Filling the gaps in security information management

There has been a debate within the industry for some time now over what exactly constitutes a true security information management solution. Everyday, security personnel at organizations both big and small are bombarded with data from the security devices they use, be it alerts from video analytic software monitoring surveillance feeds or alarms triggered by intrusion detection sensors. While having more data to work with can be a good thing, the challenge comes in being able to aggregate all of this information into actionable intelligence.

In a panel discussion entitled “Security Information Management Platform: The Death of the Closed System,” at this week’s ASG Security Summit/The Great Conversation event in Seattle, industry experts weighed in on the subject. The panel included; Jeffrey Slotnick, chief security officer for OR3M; Tony Oxford, senior director of business development for General Dynamics IT; Steve Surfaro, business development manager for Axis Communications; Brian McIlravey, co-CEO of PPM 2000; and, Joe Fairchild, security technology program manager at Microsoft.

Slotnick said that, for most people, implementing a physical security information management (PSIM) software platform generally passes as an adequate solution for meeting security information gathering needs. However, Slotnick explained that in reality, a PSIM solution is just one aspect of having true situational awareness. “It doesn’t look at the bigger picture. The essential components of physical security are people, processes and devices,” Slotnick said. “You’re just getting one leg of this with a PSIM.”

The panel’s moderator, Ron Worman, managing director of The Sage Group, compared the current state of standards in the security industry to that of computer software and hardware makers in the 1980s that were initially hesitant to adopt standards, but eventually saw a market boom when they softened their position. He said proprietary, closed systems are one of the factors holding the industry back from being able to reach its full potential as open systems would enable full integration of the data gathered by an organization’s security devices. “Markets get released when proprietary goes out the window,” Worman said.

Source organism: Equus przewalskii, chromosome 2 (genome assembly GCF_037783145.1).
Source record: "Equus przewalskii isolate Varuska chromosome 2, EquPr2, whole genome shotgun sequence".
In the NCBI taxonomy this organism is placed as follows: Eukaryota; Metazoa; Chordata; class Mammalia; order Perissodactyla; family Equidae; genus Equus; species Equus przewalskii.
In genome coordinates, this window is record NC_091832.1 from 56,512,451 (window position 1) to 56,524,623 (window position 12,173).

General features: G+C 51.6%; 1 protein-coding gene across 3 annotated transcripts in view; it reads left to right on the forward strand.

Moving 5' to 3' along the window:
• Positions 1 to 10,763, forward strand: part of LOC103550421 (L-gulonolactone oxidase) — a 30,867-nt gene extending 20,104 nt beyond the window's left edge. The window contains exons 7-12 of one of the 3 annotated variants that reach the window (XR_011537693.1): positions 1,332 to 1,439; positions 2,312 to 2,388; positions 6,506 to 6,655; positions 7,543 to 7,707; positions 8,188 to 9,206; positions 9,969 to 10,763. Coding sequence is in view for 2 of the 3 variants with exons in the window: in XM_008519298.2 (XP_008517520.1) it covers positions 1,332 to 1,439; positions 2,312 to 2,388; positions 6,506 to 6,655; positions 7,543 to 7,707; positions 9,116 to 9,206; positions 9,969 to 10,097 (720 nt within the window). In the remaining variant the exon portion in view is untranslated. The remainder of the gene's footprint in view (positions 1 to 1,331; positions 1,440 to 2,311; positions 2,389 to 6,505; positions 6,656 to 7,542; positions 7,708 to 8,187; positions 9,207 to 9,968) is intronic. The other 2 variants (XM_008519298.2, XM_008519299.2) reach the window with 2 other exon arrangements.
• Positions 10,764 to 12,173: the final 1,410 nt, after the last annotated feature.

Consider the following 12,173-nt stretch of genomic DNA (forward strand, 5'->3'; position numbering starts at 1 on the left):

Surfaro believes that security information management systems will eventually evolve into a search engine-like tool that enables users to get the information they need quicker and more effectively. “The most important thing is how information is consumed,” he said. “As long as you understand how information is consumed, it will get produced.”

Because Microsoft doesn’t have a physical security presence at every one of its’ more than 700 sites around the globe, Fairchild said that document management has been a key element in managing security information at their facilities. In fact, the company used its own commercial-off-the-shelf (COTS) solution called Microsoft Office InfoPath, which gives workers a streamlined way to provide critical data to their central station monitoring facility. This data includes a contact list containing the names of five different people to notify during an emergency. “When you call, you want someone to answer the phone,” said Fairchild.

According to Fairchild, the company had to develop emergency response plans for all of these sites and InfoPath has provided them with a way to efficiently communicate these plans with their various offices and also keep call lists up-to-date. Additionally, because it’s part of Microsoft Office, InfoPath is simple for employees to use and doesn’t require any additional training.

Essentially, McIlravey said that it doesn’t matter where security data resides on a network, but what’s important is that people are able to retrieve it when necessary. “Does everyone need a GSOC (global security operations center)? No, we all need a tool that helps us make the best decisions,” he said. “We want the information. We want to be handfed data.”

The future of security information management may be aided by the evolution of what’s referred to in the IT world as “big data analytics,” which allows users to examine large amounts of information to decipher different patterns. Though it is in its infancy, Fairchild said the technology is already being used by retailers to find patterns in consumer shopping behavior for the purpose of developing individualized marketing campaigns. This capability could provide security departments with an advantage when it comes to determining where more resources should be devoted. Just exactly how this will play out is anyone’s guess, but it’s only a matter of time before the flow of security information becomes more streamlined.